Lawyer Sergejs Lukašins, who was the insolvency administrator of Bojārs' AB Build company, said that the businessman ceased all communication after November 27 and went missing soon after, leaving his passport and documents at home. "It's as if he had planned to pop out for five minutes," said Lukašins.
Police are now treating the case as murder, but they are willing to share only a few details.
"From the materials and facts at our disposal, it could very well be that [murder] is the case," said State Police representative Andrejs Grišins.
While Bojārs has been missing for more than six months, Grišins says investigation in such cases can last for years.
Several sources suggested to De Facto that Bojārs' disappearance may be linked to his apartment building business. He bought houses in central Rīga and sold them to foreigners who could get residency permits in exchange for investment into Latvia.
A few years ago Bojārs found himself a partner, the Russian citizen Andrei Shalapin. Both were ready to embark on a multi-million project - building an apartment complex in Jūrmala. But then Bojārs and Shalapin became estranged and started fighting for the ownership of the property via insolvency proceedings. Shalapin's interests in the proceedings were represented by the recently murdered lawyer Mārtiņš Bunkus.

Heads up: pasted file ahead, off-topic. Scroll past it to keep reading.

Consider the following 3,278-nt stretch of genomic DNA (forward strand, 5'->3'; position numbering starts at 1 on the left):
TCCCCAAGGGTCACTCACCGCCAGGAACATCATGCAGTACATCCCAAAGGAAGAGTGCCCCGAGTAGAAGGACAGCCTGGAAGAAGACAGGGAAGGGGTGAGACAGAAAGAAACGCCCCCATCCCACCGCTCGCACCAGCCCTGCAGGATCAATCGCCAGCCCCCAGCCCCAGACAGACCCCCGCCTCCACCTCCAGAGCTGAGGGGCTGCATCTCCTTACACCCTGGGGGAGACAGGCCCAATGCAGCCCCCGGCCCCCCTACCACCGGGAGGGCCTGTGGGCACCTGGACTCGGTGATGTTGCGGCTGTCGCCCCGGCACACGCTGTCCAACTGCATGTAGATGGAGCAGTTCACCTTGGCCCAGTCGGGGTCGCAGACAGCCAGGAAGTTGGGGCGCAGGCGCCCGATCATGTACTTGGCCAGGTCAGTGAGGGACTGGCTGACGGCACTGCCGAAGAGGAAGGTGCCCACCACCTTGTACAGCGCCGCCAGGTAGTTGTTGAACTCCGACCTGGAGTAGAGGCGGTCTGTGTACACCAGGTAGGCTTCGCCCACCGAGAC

A lawyer from Bunkus' office prompted the State Revenue Service to carry out a tax audit in Bojārs' companies. Bojārs, in his turn, managed to have disciplinary proceedings started against the service's chief tax controller Sandra Kārkliņa-Ādmine. She was not in any way punished, however.
Bojārs met Bunkus eye to eye in meetings between the creditors of Buvnieks LV, the company which owned the Ceriņu street property. The protocol of these meetings says that there were loud debates between Bunkus and Bojārs over questions unrelated to the meetings.
Nevertheless in early 2017 the parties came to an agreement. Bojārs' Ceriņu Apartments firm remained the owner of the property in Jūrmala, while several apartments, worth a total €850,000 went to Immocomfort.lv, a company not linked in any way to Bojārs' former partner Shalapin.
A lawyer familiar with the aforementioned row told De Facto that, in the end, the Russian investor didn't have anything to show for his money. One of the apartments was given to the Adelo Commerce company, linked to Jekaterina Galuška, a lawyer at Bunkus' firm.
If it's true Bojārs and Bunkus had left the Russian businessman empty-handed, the disappearance and the murder could be linked.
"We are considering the possibility there are things in common between the cases," said Andrejs Grišins.